What does Basel III mean for re­tail in­vestors?

Finweek English Edition - - INVESTMENT - PRO PICK Pro­fes­sor Evan Gil­bert, head of Mi­tonOp­ti­mal As­set Man­age­ment

Basel III (or the Third Basel Ac­cord) is a global stan­dard for the reg­u­la­tion of banks and fo­cuses on set­ting min­i­mum stan­dards for cap­i­tal ad­e­quacy, stress test­ing and mar­ket liq­uid­ity risk in di­rect re­sponse to the f inan­cial cri­sis of 20072008. Es­sen­tially, it is de­signed to make banks more ro­bust by re­quir­ing them to hold more cap­i­tal against un­ex­pected losses.

A key as­pect of this new stan­dard is the in­creased use of risk-weighted cap­i­tal. The Basel III rule re­quires banks to hold 4.5% of eq­uity (up from 2% in Basel II) and 6% of Tier I cap­i­tal (up from 4% in Basel II) rel­a­tive to the risk-weighted as­sets (RWA) that they hold. Risk-weighted as­sets are the to­tal of all as­sets held by the bank weighted by credit, mar­ket and op­er­a­tional risks. As­sets like cash and cur­rency usu­ally have zero risk weight, while loans have risk charges of up to 100% of their face value.

For ex­am­ple, as­sume a bank with R1 of eq­uity re­ceives a client de­posit of R10 and lends it all out, thus cre­at­ing a R10 book of as­sets (loans) on the bank’s bal­ance sheet. Let’s as­sume that the loan book car­ries a risk weight­ing of 90% ‒ in other words there’s a 90% risk charge due to the credit risk pro­file of the book bor­row­ers (by com­par­i­son, if it was held in cash with the Re­serve Bank, the RWA would be zero). The bank now holds RWA of R9 (R10*90%). Us­ing the orig­i­nal eq­uity cap­i­tal of R1, the bank’s Tier 1 ra­tio is cal­cu­lated to be R1/R9 or 11% ‒ well above the 6% limit. The im­por­tant point here is that as the risk weight­ing of the loan book changes, the bank’s Tier 1 ra­tio changes. The higher the coun­ter­party risk, the lower the ra­tio – and there­fore the more (ex­pen­sive) cap­i­tal the bank must hold against po­ten­tial losses. When com­bined with higher cap­i­tal re­quire­ments of Basel III, the credit weight­ings of the bank’s loan book are go­ing to be­come more and more im­por­tant.

This com­bi­na­tion has clear knock-on ef­fects. Firstly, credit is go­ing to be­come more ex­pen­sive. Banks are go­ing to be charg­ing their cor­po­rate clients higher loan rates to cover the costs of car­ry­ing the ad­di­tional cap­i­tal charges. Se­condly, de­pos­i­tors are also likely to re­ceive lower in­ter­est rates as banks try and im­prove their mar­gins for the same rea­son.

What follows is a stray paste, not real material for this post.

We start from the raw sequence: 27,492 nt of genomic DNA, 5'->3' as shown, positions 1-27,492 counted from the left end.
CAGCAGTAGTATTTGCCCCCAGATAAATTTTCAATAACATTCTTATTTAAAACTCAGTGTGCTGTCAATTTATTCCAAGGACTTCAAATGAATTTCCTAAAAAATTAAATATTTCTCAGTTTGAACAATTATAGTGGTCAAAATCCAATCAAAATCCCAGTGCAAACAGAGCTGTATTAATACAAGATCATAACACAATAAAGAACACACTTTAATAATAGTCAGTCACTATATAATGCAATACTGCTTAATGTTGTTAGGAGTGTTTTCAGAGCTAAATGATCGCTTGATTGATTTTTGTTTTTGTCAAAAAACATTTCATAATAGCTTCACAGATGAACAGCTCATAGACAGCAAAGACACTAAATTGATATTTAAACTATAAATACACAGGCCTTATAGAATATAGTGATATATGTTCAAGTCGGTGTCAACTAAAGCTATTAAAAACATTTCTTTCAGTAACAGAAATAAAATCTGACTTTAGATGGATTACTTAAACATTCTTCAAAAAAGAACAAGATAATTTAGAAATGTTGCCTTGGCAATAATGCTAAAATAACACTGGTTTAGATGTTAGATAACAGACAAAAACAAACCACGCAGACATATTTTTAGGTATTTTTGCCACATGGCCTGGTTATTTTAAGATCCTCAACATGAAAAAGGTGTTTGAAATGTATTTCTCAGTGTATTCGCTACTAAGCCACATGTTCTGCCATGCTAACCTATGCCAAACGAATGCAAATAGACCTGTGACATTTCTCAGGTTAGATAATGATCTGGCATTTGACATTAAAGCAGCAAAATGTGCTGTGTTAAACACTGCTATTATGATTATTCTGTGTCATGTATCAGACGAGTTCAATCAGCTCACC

This has sev­eral in­ter­est­ing im­pli­ca­tions for in­vestors. Firms look­ing to bor­row are go­ing to look more ac­tively to the bond mar­kets for (rel­a­tively) cheaper fund­ing. This should lead to a broad­en­ing and deep­en­ing of the cor­po­rate bond, which is very good for fund man­agers who have the man­date to play in this space. How­ever, the higher cost of credit will also f il­ter through to this mar­ket – which will mean higher yields on cor­po­rate debt. Fi­nally, the rel­a­tively lower de­posit rates com­bined with the ex­pected con­tin­u­a­tion of the cur­rent low in­ter­est rate en­vi­ron­ment means that de­posit-based money mar­ket funds are not go­ing to pro­vide very good re­turns in real terms.

In short we ex­pect a rel­a­tive out­per­for­mance of en­hanced fixed-in­ter­est funds rel­a­tive to the more tra­di­tional mon­ey­mar­ket prod­ucts on a risk-ad­justed ba­sis. The higher is­suance of cor­po­rate debt in­stru­ments will pro­vide a huge op­por­tu­nity for fund man­agers in this space to gen­er­ate real re­turn – if they have the man­date and skills to play in this space. Tra­di­tional money-mar­ket funds are sim­ply not go­ing to be able to com­pete against th­ese funds as they don’t have the raw ma­te­ri­als to do so. The im­ple­men­ta­tion of Basel III thus of­fers a sig­nif­i­cant long-term boost for in­vestors look­ing for more di­ver­si­fi­ca­tion and op­por­tu­ni­ties for yield en­hance­ment in the f ixed-in­come space. We be­lieve in­vestors should get ready to ride this longterm wave.

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